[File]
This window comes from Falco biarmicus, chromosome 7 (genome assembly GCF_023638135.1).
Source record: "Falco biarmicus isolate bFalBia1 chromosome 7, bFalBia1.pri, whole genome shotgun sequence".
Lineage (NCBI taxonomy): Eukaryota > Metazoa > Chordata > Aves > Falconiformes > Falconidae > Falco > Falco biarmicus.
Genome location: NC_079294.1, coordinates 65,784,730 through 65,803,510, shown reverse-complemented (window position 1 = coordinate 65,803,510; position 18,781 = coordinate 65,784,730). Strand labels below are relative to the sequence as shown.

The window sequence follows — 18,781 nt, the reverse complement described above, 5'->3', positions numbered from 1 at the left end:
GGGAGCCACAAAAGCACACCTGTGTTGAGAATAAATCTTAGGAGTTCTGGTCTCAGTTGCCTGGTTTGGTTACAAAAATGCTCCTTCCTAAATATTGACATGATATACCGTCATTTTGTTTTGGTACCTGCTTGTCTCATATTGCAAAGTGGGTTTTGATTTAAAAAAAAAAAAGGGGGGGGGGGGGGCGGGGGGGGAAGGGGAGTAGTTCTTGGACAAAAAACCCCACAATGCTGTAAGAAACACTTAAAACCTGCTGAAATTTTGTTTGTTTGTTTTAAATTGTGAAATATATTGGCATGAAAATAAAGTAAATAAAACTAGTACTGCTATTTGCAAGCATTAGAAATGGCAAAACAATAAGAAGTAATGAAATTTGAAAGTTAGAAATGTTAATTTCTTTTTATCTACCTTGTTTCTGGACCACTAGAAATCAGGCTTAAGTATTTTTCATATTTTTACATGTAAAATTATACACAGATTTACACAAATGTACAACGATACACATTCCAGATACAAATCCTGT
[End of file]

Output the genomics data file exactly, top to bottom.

This window comes from Falco biarmicus, chromosome 7 (genome assembly GCF_023638135.1).
Source record: "Falco biarmicus isolate bFalBia1 chromosome 7, bFalBia1.pri, whole genome shotgun sequence".
Lineage (NCBI taxonomy): Eukaryota > Metazoa > Chordata > Aves > Falconiformes > Falconidae > Falco > Falco biarmicus.
Genome location: NC_079294.1, coordinates 65,784,730 through 65,803,510, shown reverse-complemented (window position 1 = coordinate 65,803,510; position 18,781 = coordinate 65,784,730). Strand labels below are relative to the sequence as shown.

The window sequence follows — 18,781 nt, the reverse complement described above, 5'->3', positions numbered from 1 at the left end:
GGGAGCCACAAAAGCACACCTGTGTTGAGAATAAATCTTAGGAGTTCTGGTCTCAGTTGCCTGGTTTGGTTACAAAAATGCTCCTTCCTAAATATTGACATGATATACCGTCATTTTGTTTTGGTACCTGCTTGTCTCATATTGCAAAGTGGGTTTTGATTTAAAAAAAAAAAAGGGGGGGGGGGGGGCGGGGGGGGAAGGGGAGTAGTTCTTGGACAAAAAACCCCACAATGCTGTAAGAAACACTTAAAACCTGCTGAAATTTTGTTTGTTTGTTTTAAATTGTGAAATATATTGGCATGAAAATAAAGTAAATAAAACTAGTACTGCTATTTGCAAGCATTAGAAATGGCAAAACAATAAGAAGTAATGAAATTTGAAAGTTAGAAATGTTAATTTCTTTTTATCTACCTTGTTTCTGGACCACTAGAAATCAGGCTTAAGTATTTTTCATATTTTTACATGTAAAATTATACACAGATTTACACAAATGTACAACGATACACATTCCAGATACAAATCCTGT